26 Re: CUSA: - HAVE YOUR SAY ON THIS SUBJECT... on 13/4/2012, 16:04
A Wee Bit Chatty
of the Amiga has left a void in the PC world. Granted you can get a PC
that'll be good for anything except compiling Android source code and
playing the latest games for less than a weeks wages now but that's kind
of the problem. Linux is pretty much the be all and end all of open
source community driven development these days but it's a behemoth and
who can be arsed installing and maintaining linux on the family PC in
the hopes that the kids might turn out to be computer scientists?
Wouldn't you rather buy them a games console that you know they will
use, even if only for playing games and let them explore development on
that? But wait, how much is a PS3 SDK? £10,000?!?!?!? No thanks.
We'll maybe they'll learn computer science on the family Wintel PC where
every component is a black box with closed source drivers, everything
is done through arcane abstraction layers and the aspiring young
programmer learns nothing about the hardware that she/he is programming
for? Yeah, like Jeremy Clarkson was able to match his Laguna Seca Gran
Turismo game time in real life. (he wasn't) That's fine if you want your kids to grow up developing web apps.
I read somewhere that development costs for console games are such nowadays that the next gen consoles will be hobbled regarding the playing of second hand games even, let alone backups or homebrew. It's as if these companies are operating on the assumption that there is an infinite amount of money to be wrung from their customers and if so then they may well be sinking enough into the development of their next gen consoles that they are setting their feet in a concrete block of a console and dangling it / them off the pier of common sense.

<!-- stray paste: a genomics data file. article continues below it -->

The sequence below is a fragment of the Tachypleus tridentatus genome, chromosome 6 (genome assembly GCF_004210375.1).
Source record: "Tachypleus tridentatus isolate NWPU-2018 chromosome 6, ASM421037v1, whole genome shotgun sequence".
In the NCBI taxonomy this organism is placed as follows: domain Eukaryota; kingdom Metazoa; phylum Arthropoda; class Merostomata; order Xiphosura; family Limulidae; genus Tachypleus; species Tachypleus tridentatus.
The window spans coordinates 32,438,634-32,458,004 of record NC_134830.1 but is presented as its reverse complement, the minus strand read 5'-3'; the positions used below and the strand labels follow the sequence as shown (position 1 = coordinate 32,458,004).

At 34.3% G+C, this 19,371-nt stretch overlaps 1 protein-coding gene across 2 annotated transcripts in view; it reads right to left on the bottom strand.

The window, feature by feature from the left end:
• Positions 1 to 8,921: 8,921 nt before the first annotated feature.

If I had kids I'd consider it irresponsible and bad parenting to bring them up believing that it's reasonable to consider paying £300 for somthing that can only possibly depreciate like a prestige motor and be an expense in the future. If you buy a car for £300 you can maybe recover the cost of the tools you need to buy to restore it when you sell it on even if you only break even you've earned valuable tools and gained valuable experience. It is potentially an investment. The Amiga was potentially an investment because it could enable you to learn valuable skills. I think that's what the Rasp Pi crowd are getting at but they don't go far enough. I think software patents and EULA's e.t.c. do the world about as much good as VAT on food and that anyone who thinks differently is a either a prize mug or a narcissistic, greedy S.O.B or a patsy for such a person.
Anyway, I've got stuff to do and I doubt anyone cares what I think so I'll be off now.